These are false alternatives. For there is a third choice, which welcomes the official decisions of the Vatican Council but at the same time emphatically rejects the secularizing interpretations given them by many so-called progressive theologians and laymen.

True renewal calls us to transformation in Christ

This third choice is based on unshakable faith in Christ and in the infallible magisterium of His Holy Church. It takes it for granted that there is no room for change in the divinely revealed doctrine of the Church. It admits no possibility of change except that development of which Cardinal Newman speaks: the explicit formulation of what was implicit in the faith of the Apostles or of what necessarily follows from it.

This attitude holds that the Christian morality of holiness, the morality revealed in the Sacred Humanity of Christ and His commandments and exemplified in all the saints, remains forever the same. It holds that being transformed in Christ, becoming a new creature in Him, is the goal of our existence. In the words of St. Paul, “This is the will of God, your sanctification.” (1 Thess. 4:3)

This position maintains that there is a radical difference between the kingdom of Christ and the saeculum (world); it takes into account the struggle between the spirit of Christ and the spirit of Satan through all the centuries past and to come, until the end of the world. It believes that Christ’s words are as valid today as in any former time: “Had you been of the world, the world would love its own; but as you are not of the world, as I have chosen you out of the world, the world hates you” (John 15:19).

This is simply the Catholic position, without further qualification. It rejoices in any renewal that enlarges the establishment of all things in Christ – the instaurare omnia in Christo – and that brings the light of Christ to added domains of life. This is in fact a specific encouragement to Catholics to confront all things with the Spirit and Truth of Christ – in season and out of season – regardless of the spirit of the present age or any past age. Such a renewal follows the admonition of St. Paul: “Test all things; hold to what is good” (1 Thess. 5:21). It appreciates reverently those great gifts of previous Christian centuries which reflect the sacred atmosphere of the Church (for example, Gregorian Chant and the admirable hymns of the Latin Liturgy).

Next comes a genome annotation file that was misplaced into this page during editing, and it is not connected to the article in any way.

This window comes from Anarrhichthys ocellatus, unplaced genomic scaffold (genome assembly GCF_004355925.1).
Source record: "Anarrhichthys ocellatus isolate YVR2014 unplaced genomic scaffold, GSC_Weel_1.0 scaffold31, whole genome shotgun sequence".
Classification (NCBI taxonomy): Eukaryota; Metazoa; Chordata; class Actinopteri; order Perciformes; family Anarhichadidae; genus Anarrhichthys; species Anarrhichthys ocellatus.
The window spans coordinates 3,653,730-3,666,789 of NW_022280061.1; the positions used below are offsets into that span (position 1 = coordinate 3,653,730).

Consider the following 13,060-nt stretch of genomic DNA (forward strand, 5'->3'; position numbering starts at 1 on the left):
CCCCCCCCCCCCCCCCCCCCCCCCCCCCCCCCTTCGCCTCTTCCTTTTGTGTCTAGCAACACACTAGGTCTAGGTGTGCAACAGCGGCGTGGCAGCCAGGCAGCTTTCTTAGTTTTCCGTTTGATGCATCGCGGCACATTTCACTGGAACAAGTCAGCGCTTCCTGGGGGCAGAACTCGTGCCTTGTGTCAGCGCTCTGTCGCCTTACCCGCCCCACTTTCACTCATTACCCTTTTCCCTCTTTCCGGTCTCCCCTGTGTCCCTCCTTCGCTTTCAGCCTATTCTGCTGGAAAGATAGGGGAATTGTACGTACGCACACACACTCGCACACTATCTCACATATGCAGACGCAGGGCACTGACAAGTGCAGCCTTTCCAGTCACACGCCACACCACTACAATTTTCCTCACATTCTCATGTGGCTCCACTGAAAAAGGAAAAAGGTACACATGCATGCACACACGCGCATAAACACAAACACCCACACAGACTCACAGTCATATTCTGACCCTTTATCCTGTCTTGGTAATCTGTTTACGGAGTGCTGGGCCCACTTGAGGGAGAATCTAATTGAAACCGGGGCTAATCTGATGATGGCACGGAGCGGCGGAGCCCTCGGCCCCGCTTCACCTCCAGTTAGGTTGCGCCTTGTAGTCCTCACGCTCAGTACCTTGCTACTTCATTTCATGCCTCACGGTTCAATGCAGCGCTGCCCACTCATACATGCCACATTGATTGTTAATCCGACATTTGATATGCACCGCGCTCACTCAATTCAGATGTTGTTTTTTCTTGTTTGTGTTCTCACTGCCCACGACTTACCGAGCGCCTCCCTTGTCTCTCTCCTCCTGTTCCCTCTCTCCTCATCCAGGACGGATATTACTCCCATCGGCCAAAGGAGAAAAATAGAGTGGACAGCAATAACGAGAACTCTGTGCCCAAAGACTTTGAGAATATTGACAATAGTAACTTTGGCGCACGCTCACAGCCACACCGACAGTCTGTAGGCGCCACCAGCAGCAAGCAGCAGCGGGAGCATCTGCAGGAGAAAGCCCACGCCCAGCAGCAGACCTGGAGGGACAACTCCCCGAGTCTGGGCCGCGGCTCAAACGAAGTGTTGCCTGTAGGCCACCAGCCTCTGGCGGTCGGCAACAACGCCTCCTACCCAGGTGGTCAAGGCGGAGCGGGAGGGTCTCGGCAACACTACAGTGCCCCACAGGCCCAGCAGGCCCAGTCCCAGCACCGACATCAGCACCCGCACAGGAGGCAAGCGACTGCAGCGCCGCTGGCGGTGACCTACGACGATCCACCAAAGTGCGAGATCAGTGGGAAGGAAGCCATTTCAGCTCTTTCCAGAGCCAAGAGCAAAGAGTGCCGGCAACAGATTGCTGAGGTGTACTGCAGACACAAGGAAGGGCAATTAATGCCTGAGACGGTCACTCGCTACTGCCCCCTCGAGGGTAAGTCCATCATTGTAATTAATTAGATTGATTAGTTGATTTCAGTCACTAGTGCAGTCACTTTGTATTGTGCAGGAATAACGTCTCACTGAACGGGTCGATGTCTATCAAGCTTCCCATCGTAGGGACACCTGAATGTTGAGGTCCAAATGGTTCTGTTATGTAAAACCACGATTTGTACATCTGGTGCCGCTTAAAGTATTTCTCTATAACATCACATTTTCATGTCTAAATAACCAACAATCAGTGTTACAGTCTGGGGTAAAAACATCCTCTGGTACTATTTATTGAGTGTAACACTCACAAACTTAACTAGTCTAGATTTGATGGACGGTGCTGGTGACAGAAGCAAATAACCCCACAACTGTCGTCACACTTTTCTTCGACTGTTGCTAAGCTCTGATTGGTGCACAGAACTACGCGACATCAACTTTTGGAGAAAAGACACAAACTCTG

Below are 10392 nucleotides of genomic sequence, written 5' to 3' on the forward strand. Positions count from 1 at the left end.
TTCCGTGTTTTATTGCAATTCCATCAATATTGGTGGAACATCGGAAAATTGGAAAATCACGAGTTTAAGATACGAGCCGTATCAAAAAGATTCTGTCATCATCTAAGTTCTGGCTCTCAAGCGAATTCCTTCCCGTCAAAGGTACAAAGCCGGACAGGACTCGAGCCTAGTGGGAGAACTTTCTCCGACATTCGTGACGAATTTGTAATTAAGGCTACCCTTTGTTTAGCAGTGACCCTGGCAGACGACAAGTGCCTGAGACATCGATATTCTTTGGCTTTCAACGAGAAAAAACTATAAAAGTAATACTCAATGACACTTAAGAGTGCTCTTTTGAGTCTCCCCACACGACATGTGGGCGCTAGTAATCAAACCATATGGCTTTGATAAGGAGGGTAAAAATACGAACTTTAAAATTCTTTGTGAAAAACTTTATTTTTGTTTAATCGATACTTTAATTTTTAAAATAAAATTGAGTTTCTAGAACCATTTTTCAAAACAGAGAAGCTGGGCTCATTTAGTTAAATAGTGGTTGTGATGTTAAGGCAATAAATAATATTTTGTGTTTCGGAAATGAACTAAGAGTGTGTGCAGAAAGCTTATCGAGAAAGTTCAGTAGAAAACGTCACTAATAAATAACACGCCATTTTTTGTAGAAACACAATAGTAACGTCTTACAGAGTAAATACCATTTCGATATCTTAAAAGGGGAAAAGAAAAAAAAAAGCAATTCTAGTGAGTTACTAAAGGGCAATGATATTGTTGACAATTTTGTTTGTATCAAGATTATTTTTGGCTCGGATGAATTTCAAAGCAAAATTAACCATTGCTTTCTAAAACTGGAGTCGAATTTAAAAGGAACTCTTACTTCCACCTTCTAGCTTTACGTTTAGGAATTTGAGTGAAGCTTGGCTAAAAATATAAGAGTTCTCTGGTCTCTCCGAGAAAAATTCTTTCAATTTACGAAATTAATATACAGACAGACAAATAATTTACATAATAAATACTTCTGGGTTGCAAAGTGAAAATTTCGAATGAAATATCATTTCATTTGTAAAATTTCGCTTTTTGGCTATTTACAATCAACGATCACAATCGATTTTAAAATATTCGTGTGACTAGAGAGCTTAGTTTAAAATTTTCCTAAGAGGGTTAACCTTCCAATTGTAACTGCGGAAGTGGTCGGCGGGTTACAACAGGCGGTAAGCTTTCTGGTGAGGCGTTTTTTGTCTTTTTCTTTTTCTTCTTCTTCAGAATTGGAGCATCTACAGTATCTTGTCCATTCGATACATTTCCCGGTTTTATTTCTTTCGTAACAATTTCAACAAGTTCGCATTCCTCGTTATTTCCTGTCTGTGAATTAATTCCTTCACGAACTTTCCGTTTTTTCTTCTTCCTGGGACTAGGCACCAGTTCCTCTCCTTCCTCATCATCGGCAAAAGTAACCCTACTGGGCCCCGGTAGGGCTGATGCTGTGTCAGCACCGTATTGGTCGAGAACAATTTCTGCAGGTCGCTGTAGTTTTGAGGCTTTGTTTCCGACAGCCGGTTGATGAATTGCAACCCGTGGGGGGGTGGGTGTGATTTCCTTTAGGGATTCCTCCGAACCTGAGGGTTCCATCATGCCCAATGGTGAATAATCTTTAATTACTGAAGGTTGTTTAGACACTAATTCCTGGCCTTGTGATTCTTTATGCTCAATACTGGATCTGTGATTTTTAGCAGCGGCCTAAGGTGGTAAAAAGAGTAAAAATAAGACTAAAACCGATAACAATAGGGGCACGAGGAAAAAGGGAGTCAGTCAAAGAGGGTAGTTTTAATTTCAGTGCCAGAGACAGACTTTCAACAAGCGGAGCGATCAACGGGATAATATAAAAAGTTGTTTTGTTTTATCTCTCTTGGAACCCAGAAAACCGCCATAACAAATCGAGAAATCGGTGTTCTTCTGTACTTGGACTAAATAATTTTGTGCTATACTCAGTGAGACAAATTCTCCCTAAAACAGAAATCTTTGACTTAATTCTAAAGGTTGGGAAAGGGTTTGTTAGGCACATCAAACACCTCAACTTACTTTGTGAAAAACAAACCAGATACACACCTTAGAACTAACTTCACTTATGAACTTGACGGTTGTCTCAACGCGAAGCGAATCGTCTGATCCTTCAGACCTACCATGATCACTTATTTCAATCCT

The Catholic position maintains that these gifts should never cease to play a great role in our Liturgy and that they have today as in the past a great apostolic mission. It believes that the Confessions of St. Augustine, the writings of St. Francis of Assisi, and the mystical works of St. Teresa of Avila contain a vital message for all periods in history. It represents an attitude of deep filial devotion to the Holy Father and reverent love for the Church in all its aspects, the true sentire cum ecclesia.

It should be clear that this third response to the contemporary crisis in the Church is not timidly compromising, but consistent and forthright. It is not retrospective, nor does it anticipate a mere earthly future, but it is focused on eternity. It is thus able to live fully in the present, because real presence is fully experienced only when we succeed in freeing ourselves from the tension of past and future, only when we are no longer imprisoned in a frantic propulsion toward the next moment. In the light of eternity every moment in life – whether of an individual or a community – receives its full significance. We can do justice to the present age, therefore, only by regarding it in the light of man’s eternal destiny – in the light of Christ.

The response that we have been describing involves grave concern and apprehension over the present invasion of the life of the Church by secularism. It considers the present crisis the most serious one in the entire history of the Church. Yet it is full of hope that the Church will triumph, because our Lord Himself has said: “The gates of Hell shall not prevail against it” (Matt. 16:18).

letter to a suffering church